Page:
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Rugby Premiership Outlines New Concussion Measures

Sports Law Experts Back Measures That Makes Head Injury Care Top Priority


Organisers of the highest level of domestic rugby in England have once again committed to improving the way head injuries and concussion are dealt with in the sport.

At the launch of the new season the Premiership confirmed that all players at teams in the top league in England will have access to facilities at the Institute of Sport, Exercise and Health in University College London and at Headley Court, the Defence Medical Rehabilitation Centre.

Corin Palmer, the Head of Rugby Operations at Premiership Rugby, said the new measures will ensure players have access to a dedicated service that can provide treatment for those suffering from repeated concussions, as well as individual case management from assessment to discharge.

The organisation also announced a mandatory concussion education programme, a pitchside concussion management programme and a launched a campaign to change the culture of rugby on the subject of concussion.

The mandatory training programme will be made available for players, management, support staff and match officials across Aviva Premiership Rugby, Green King IPA Championship and England representative teams including the women's side and 7s.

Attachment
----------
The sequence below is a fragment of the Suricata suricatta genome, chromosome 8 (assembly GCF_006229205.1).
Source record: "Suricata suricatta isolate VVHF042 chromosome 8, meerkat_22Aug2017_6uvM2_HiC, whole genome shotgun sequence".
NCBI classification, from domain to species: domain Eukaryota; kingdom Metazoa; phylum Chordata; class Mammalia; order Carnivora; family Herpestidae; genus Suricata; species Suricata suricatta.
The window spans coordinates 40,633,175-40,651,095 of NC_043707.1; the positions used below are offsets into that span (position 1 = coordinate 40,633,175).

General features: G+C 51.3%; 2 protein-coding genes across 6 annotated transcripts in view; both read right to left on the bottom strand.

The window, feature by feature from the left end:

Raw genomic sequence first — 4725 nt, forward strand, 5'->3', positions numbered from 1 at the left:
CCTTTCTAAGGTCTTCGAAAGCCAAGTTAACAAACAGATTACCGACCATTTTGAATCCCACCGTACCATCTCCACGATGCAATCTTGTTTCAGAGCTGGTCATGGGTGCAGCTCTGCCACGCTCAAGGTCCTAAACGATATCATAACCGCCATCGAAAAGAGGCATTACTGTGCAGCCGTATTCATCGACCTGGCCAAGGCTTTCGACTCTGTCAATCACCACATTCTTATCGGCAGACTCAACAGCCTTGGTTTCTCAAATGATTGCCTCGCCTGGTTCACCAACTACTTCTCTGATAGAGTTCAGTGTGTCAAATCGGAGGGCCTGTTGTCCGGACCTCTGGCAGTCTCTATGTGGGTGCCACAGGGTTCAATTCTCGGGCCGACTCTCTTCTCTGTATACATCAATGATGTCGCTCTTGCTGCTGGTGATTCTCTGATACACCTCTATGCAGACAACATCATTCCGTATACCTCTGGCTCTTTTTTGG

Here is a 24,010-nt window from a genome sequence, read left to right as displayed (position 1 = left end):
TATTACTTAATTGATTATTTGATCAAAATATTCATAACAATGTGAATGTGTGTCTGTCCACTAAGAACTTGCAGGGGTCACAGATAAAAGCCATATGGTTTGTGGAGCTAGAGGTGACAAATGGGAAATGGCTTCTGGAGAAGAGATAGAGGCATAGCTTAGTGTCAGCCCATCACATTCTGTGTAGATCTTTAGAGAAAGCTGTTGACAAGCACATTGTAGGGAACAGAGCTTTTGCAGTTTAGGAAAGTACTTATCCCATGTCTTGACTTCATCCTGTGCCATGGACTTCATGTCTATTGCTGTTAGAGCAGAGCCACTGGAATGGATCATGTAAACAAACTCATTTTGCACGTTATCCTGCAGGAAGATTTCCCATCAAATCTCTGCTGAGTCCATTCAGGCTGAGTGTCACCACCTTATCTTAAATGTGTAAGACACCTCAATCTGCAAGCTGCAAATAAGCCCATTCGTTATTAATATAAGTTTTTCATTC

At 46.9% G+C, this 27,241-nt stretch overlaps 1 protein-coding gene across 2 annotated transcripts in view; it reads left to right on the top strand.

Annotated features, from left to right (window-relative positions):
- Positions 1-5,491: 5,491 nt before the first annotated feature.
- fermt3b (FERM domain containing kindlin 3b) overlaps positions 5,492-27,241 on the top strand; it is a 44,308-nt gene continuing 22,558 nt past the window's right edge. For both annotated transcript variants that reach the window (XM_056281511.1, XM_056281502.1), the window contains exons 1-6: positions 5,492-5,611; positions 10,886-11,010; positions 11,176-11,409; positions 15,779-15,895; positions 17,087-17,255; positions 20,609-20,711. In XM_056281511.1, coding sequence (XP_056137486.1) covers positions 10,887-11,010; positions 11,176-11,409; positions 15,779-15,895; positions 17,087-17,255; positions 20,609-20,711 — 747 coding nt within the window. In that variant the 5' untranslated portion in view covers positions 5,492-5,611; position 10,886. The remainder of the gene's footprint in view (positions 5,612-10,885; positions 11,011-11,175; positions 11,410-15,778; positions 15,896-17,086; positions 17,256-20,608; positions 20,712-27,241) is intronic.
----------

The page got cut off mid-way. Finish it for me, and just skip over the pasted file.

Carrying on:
Head injury experts at law firm Irwin Mitchell have backed the new measures that will ensure concussion and the way head injuries are dealt with are seen a top priority for everyone operating within the professional game in England.

Mr Palmer added that there has been confusion surrounding the pitchside head injury assessment but he explained that any player suspected to have suffered a concussion will now be replaced immediately. Video technology will also be used to assess head injuries to assist medical staff in making decisions to remove players from the game.

Stephen Nye, an expert serious injury lawyer at Irwin Mitchell, who has experience of representing those who have suffered serious head injuries, said:

Expert Opinion
These new measures highlighted by Premiership Rugby are extremely welcome and will hopefully lead to improvements in the way head injuries and concussion is dealt with in the game.

“All too often we have seen players who have suffered a serious head injury continue to play on, which can lead to more serious injury. Much of this is down to the culture in professional sport and the desire to carry on. We are glad Premiership Rugby has reiterated its desire to tackle and change this cultural problem in the game and to express to players, management and support staff that safety should always be the first priority.

“We hope that these new initiatives will lead to increased knowledge within the game about the potential long-term impact of head injuries and concussion, which will filter down to lower levels of the game and ensure everyone who plays rugby is given the treatment and support they require following collisions on the field.
Stephen Nye, Partner

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